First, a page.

And the Pens are totally a team I can get behind because I like that team. They're good fans, and they're just far enough away from Jersey that they don't bother you.

How does hockey fit into "Zack and Miri?" I know I saw Seth Rogen as part of some kind of beer league team, and did I see some photo of Jeff Anderson with a wicked hockey mask?

Yeah, Jeff Anderson's character Deacon wears a wicked goalie mask that's the old style mask, and it's got a puck planted in it. Like he got a puck slapped into his face so hard that it embedded in his mask.

In the movie, they play for a team called the Monroeville Zombies. There's also a lot of Pens paraphernalia hanging up in the movie. And one of the sequences in the third act takes place at the actual Igloo. Which I was really happy to do, because they're building a new rink there, and it was nice to kind of memorialize it in a movie that wasn't the Jean-Claude Van Damme/"Sudden Death" movie.

Do we actually see Rogen on skates?

You don't see Rogen on skates, but you see Rogen on ice. I assumed as a Canadian he would know a lot about hockey and skating, and he was like, "Dude, I may be the worst Canadian on the planet. I don't know anything about hockey and I can't balance on skates." So you don't see his feet. And that's because he's on sneakers.

Where did the concept of "Zack and Miri" come from? Personal experience, or do you have an appreciation of amateur porn like I do?

Like every red-blooded American male, and some red-blooded American females, I absolutely adore homemade porn. But if you scrape away the trappings of porno, the movie's kinda about how we made "Clerks." It's a story about a bunch of people who get together to make a movie, when they have no expertise or knowledge in the area of cinema at all.

In our world, that was "Clerks." In this movie, the movie they're making is a porno.

And of course, now you're seeing the "Dogma" effect again, where people are prejudging the flick based on their own moral code.

Yeah, we're taking a lot of heat for having that word "porno" in the title. But it really doesn't concern me that much, because most of the people who would object wouldn't see the movie in the first place anyway. You could call it "Zack and Miri Make a Movie," and it wouldn't matter because they're just not inclined to see an R-rated comedy.

What's the over/under on deleted scenes for the "Zack and Miri" unrated DVD?

I'm thinking about 45 minutes. Maybe a little more. Nothing that's "too hot for theaters" though; all the good stuff stayed in the movie.

How do you feel about the gripes regarding "Zack and Miri Make a Porno" ads playing during sporting events, like on Fox?

It initially happened during a Dodgers game, and people started calling in because there was an ad for "Zack and Miri Make a Porno" that ran in the 10 o'clock hour. Some guy was explaining to his kid what a bunt was, and then his kid turned around and said, "Oh, what's a porno?" because the commercial was on. And I guess that raised dander amongst some people.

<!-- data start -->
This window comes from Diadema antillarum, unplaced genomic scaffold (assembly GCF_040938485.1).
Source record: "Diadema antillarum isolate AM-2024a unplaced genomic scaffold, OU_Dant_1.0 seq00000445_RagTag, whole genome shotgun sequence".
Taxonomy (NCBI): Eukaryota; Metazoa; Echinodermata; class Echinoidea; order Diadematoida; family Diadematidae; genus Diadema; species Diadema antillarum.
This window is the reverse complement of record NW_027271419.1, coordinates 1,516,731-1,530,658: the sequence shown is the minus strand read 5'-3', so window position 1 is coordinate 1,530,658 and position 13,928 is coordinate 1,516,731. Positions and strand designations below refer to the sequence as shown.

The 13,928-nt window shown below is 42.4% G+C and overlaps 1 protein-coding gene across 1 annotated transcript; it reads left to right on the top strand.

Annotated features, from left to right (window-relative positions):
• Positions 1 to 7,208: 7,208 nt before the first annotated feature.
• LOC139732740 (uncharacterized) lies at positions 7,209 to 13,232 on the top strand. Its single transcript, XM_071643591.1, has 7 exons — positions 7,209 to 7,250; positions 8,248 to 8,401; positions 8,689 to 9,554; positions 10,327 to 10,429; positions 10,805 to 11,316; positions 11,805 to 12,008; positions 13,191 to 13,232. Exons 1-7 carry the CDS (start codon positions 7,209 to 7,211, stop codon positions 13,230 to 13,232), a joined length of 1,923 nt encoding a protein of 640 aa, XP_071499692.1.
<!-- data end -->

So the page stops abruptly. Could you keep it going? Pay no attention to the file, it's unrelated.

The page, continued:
All we keep hearing is that sporting events are family entertainment, so it's tough to run these ads without removing "Make a Porno" from it. And I just find that odd, because you can watch any number of "Monday Night Football" games where you'll see any number of commercials for erectile dysfunction drugs. How come it's cool to run a Viagra ad -- which, in essence, is an ad that says, "If you can't [expletive], this pill will make you [expletive]" -- but you can't run something that says "porno" in the title?

Which also clearly isn't porno! What's the last porno you saw that had "porno" in the title?

But I was so proud of the fact that at one of the last Devils games, they made the announcement in the third period: "Devils hockey, brought to you by ‘Zack and Miri Make a Porno.'" And I was like, "Yes!"


A question we ask all our interview subjects: Your beer of choice, sir?

This is gonna make me less of a man: I don't like the taste of beer. Booze, in general, doesn't do it for me. I'm more of a Yoo-Hoo kinda non-man.

What's more disconcerting: Seeing yourself on the Jumbotron at a hockey game or on the big screen during a film?

Since the Jumbotron is still more novel, I'm gonna go with that. Although it's better at a Jersey game; the Pens put me on their Jumbotron once, and I got some good-natured boos from the Pens fans in my section.

If you were in charge of the NHL's marketing for one day, what exactly would you change?

My commercial would just be, "Hockey: It Will Get You Laid."

Finally, what happens first: A good "Star Wars" spinoff movie/TV show is produced, an above-average Superman film is released or the New York Rangers win another Stanley Cup?

Dude, I still have to go to New York every once in awhile, and I don't wanna have to fear for my life while doing so.